With Massachusetts moving faster toward offshore wind energy, a national coalition of commercial fishing groups this week urged state officials to limit a first project to no more than 400 megawatts, and set up a new system for the seafood and offshore wind industries to jointly plan a way forward.
“We are pragmatic and we understand that we do not ‘own’ the ocean where these wind farms are being sited,” the National Coalition for Fishing Communities wrote in an April 9 letter to Massachusetts Gov. Charles D. Baker Jr.
“But we do not believe that a renewable resource like wind energy should be allowed to displace another renewable resource like wild fisheries. To guard against that outcome, a measured, restrained approach to the initial project size is best,” the letter stated. “It is irresponsible to allow construction of sizable wind farms without a deep understanding of their impacts.”
This month Massachusetts officials are looking to select an offshore wind development proposal to fit their plans for adding more renewable energy sources to the state’s power mix. The ill-fated Cape Wind plan to build turbines in Nantucket Sound was defeated by strenuous local opposition to siting in nearshore waters, and now proposals are over the horizon on federal offshore leases.
Deepwater Wind, builder of the first U.S. pilot project with five turbines in Rhode Island state waters off Block Island, is among the contenders in Massachusetts with its planned Revolution Wind project south of Martha’s Vineyard. That proposal is for 400 MW and Deepwater Wind officials say they will build the turbine foundations, crew transfer vessels and offshore service vessels in Massachusetts shipyards.
That could mean serious money for Massachusetts’ maritime industry, and state and New Bedford city officials have been working for years to position the fishing port to be a hub for offshore wind energy development. The fishermen’s coalition letter — signed by owners of more than 200 fishing vessels and seafood companies from Maine to Virginia — calls for the New Bedford Port Authority to “take on a leadership position as the central facilitator of communication between the two industries for all offshore wind projects in development in the Massachusetts Wind Energy Area (WEA).”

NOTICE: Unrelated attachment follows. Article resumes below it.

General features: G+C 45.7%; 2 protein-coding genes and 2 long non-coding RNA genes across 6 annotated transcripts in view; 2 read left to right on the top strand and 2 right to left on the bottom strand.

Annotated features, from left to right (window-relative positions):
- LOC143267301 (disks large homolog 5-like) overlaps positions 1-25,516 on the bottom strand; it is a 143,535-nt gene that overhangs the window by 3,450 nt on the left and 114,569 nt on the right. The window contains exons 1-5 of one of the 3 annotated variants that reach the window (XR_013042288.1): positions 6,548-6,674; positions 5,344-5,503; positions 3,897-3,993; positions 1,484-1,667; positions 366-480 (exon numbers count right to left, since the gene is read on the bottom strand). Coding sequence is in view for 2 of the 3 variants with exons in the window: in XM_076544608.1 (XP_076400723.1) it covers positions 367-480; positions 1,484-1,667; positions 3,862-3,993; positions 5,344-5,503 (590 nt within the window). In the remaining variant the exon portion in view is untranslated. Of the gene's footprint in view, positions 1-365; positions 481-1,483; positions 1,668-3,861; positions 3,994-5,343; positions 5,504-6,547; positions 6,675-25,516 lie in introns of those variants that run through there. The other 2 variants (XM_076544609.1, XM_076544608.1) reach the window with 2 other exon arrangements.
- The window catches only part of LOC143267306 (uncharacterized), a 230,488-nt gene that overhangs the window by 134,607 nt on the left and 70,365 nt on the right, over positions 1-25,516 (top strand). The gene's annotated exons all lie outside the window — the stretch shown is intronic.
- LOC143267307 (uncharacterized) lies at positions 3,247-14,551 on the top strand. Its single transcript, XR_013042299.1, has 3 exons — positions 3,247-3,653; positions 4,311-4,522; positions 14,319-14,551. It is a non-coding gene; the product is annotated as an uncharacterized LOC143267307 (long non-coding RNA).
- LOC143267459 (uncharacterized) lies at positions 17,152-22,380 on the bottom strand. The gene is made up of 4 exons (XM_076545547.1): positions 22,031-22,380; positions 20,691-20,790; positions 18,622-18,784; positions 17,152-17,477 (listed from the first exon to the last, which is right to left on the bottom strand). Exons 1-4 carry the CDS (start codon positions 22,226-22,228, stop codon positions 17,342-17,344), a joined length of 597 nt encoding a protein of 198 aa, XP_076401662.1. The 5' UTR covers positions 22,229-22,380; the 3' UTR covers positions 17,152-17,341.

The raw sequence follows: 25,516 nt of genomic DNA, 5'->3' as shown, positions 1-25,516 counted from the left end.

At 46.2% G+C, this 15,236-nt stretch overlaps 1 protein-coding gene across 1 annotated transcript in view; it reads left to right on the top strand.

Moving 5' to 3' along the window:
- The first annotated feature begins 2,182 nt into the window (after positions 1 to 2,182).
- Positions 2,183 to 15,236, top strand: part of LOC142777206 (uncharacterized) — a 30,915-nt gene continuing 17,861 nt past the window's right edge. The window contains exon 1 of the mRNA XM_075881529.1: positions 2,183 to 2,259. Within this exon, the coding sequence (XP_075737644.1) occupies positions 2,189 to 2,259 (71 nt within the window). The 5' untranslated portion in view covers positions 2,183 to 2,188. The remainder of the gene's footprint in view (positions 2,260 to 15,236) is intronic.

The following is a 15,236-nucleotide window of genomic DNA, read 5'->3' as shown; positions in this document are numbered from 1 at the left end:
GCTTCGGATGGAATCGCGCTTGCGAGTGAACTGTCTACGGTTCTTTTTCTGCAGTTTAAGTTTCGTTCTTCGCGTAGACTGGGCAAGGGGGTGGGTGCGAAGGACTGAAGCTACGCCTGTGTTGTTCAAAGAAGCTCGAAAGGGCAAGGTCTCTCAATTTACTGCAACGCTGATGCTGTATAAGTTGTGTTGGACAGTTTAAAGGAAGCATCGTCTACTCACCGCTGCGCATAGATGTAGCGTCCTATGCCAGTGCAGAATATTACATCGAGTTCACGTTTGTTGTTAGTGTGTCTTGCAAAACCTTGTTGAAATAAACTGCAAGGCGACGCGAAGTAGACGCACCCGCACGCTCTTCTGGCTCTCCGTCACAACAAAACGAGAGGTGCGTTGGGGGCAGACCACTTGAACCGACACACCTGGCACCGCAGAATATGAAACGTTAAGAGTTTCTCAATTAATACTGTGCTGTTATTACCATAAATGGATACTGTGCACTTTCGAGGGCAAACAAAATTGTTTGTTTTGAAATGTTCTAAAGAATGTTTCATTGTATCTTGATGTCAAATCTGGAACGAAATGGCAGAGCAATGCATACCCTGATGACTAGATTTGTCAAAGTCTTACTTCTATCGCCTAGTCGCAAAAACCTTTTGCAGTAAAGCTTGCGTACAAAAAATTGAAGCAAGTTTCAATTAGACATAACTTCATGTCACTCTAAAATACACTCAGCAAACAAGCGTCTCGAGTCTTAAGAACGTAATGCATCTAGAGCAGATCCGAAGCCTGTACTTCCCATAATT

“This could potentially grow into a role as central facilitator for other wind projects in development along the Northeast seaboard where commercial fishing impacts are anticipated,” the coalition suggested, and “can only serve to benefit the interests of both the fishing and offshore wind industries. The NBPA has the technical expertise and the credibility within our community that is essential to effective communication and problem-solving among stakeholders.”
Bay State Wind and Vineyard Wind also hold federal leases granted by the Bureau of Ocean Energy Management south of Martha’s Vineyard, and collectively the three companies propose building arrays producing up to 1,100 MW. The fishermen’s coalition urged Gov. Baker to go slow, and in a Tuesday meeting with editors at the New Bedford Standard-Times he assured that fishermen will have a substantial voice in the process.
The fishing groups say there is a lack of coordination and communication between them and the developers, and they propose a standardized framework for examining how the projects will affect fisheries. It is not enough to extrapolate experience with wind farms in Europe to U.S. waters, and Massachusetts should set a more modest goal of 400 MW for starting its industry and studying the effects, they say.
“Even if a smaller wind project is approved, there is not currently a process or plan in place to measure its varied impacts on the fishing industry,” although there are BOEM guidelines that require developers to consider study fisheries impacts, the fishing group wrote. “The problem lies with what the BOEM guidelines lack. For example, there is no framework for deciding who will perform the studies to ensure their rigor and credibility; and nothing to ensure that studies even take into account input from the fishing industry.”
With a reset of relations between the industries, there can be “a constructive environment where project plans and information about operations are shared with the fishermen, where issues in need of attention are articulated back to the wind developers, and where potential conflicts are diffused and problems solved,” the group wrote.
This article was originally published on Workboat.com and is republished here with permission.